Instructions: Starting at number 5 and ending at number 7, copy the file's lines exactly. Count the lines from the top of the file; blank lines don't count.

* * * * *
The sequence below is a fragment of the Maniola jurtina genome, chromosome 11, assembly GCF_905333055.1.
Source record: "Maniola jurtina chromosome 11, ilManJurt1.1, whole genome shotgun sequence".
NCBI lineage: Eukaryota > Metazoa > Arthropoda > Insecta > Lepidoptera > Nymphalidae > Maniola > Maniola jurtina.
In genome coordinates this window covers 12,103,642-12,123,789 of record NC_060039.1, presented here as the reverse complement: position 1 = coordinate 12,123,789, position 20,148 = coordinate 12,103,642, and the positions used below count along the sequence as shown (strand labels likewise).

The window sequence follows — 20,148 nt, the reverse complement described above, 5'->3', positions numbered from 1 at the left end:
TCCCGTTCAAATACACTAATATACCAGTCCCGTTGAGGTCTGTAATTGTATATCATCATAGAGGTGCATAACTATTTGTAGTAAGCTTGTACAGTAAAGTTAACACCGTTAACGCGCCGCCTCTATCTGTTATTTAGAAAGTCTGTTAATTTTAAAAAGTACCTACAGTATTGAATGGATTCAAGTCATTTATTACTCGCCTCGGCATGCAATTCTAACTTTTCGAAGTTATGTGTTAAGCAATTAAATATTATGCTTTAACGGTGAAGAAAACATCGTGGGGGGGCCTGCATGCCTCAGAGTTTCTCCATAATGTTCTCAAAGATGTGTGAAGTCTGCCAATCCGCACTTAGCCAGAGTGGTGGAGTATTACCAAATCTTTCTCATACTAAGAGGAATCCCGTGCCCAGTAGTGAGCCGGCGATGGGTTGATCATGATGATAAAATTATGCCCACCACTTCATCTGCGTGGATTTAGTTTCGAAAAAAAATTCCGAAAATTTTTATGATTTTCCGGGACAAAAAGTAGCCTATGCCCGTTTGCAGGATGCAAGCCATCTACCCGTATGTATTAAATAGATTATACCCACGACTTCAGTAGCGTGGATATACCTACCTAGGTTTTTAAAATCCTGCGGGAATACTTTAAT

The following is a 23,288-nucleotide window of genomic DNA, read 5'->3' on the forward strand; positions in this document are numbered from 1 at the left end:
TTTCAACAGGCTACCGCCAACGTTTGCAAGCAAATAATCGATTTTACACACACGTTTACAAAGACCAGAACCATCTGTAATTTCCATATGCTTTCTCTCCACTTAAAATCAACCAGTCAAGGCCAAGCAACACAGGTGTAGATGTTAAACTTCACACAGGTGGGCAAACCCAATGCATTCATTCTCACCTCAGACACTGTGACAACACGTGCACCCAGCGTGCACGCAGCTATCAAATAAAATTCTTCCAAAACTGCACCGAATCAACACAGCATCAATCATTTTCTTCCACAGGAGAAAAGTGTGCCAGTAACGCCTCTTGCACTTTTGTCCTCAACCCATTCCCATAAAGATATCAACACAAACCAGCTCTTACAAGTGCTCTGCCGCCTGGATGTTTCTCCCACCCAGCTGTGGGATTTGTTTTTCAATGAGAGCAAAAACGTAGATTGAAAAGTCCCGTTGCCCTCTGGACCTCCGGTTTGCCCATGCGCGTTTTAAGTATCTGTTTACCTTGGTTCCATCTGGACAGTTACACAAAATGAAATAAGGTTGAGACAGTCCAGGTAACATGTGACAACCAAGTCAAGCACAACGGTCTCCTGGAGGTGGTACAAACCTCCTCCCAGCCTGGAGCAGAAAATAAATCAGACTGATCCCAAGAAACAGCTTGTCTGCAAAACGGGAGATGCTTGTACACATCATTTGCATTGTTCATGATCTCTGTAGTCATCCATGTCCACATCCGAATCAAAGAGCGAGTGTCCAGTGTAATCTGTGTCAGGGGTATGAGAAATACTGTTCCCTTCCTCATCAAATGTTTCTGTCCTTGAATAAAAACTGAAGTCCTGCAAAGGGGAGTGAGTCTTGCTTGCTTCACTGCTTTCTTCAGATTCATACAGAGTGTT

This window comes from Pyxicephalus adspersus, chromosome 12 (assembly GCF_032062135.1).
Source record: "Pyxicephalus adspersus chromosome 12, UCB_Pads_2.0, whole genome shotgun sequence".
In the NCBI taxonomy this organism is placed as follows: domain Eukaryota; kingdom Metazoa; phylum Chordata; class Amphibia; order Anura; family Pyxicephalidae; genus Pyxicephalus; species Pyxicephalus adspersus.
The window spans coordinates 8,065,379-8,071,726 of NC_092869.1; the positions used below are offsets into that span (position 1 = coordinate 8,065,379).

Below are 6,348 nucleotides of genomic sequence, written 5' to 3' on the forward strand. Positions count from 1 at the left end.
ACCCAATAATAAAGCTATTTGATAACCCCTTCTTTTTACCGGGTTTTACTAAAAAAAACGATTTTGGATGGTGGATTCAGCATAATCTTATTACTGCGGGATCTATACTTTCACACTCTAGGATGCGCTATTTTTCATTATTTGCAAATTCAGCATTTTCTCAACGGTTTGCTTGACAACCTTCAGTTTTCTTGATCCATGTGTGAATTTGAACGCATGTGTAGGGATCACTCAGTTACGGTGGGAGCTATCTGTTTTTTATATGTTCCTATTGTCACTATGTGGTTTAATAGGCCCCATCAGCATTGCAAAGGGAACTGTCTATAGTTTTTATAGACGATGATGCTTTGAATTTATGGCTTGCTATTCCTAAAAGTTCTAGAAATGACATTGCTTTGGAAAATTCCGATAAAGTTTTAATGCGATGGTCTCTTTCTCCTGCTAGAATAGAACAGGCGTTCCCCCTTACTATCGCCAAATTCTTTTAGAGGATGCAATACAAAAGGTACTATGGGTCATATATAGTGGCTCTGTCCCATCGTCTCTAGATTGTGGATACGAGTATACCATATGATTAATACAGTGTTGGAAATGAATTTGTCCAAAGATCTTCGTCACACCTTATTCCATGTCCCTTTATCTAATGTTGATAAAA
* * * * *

The window sequence follows — 20,148 nt, the reverse complement described above, 5'->3', positions numbered from 1 at the left end:
TCCCGTTCAAATACACTAATATACCAGTCCCGTTGAGGTCTGTAATTGTATATCATCATAGAGGTGCATAACTATTTGTAGTAAGCTTGTACAGTAAAGTTAACACCGTTAACGCGCCGCCTCTATCTGTTATTTAGAAAGTCTGTTAATTTTAAAAAGTACCTACAGTATTGAATGGATTCAAGTCATTTATTACTCGCCTCGGCATGCAATTCTAACTTTTCGAAGTTATGTGTTAAGCAATTAAATATTATGCTTTAACGGTGAAGAAAACATCGTGGGGGGGCCTGCATGCCTCAGAGTTTCTCCATAATGTTCTCAAAGATGTGTGAAGTCTGCCAATCCGCACTTAGCCAGAGTGGTGGAGTATTACCAAATCTTTCTCATACTAAGAGGAATCCCGTGCCCAGTAGTGAGCCGGCGATGGGTTGATCATGATGATAAAATTATGCCCACCACTTCATCTGCGTGGATTTAGTTTCGAAAAAAAATTCCGAAAATTTTTATGATTTTCCGGGACAAAAAGTAGCCTATGCCCGTTTGCAGGATGCAAGCCATCTACCCGTATGTATTAAATAGATTATACCCACGACTTCAGTAGCGTGGATATACCTACCTAGGTTTTTAAAATCCTGCGGGAATACTTTAAT

The following is a 23,288-nucleotide window of genomic DNA, read 5'->3' on the forward strand; positions in this document are numbered from 1 at the left end: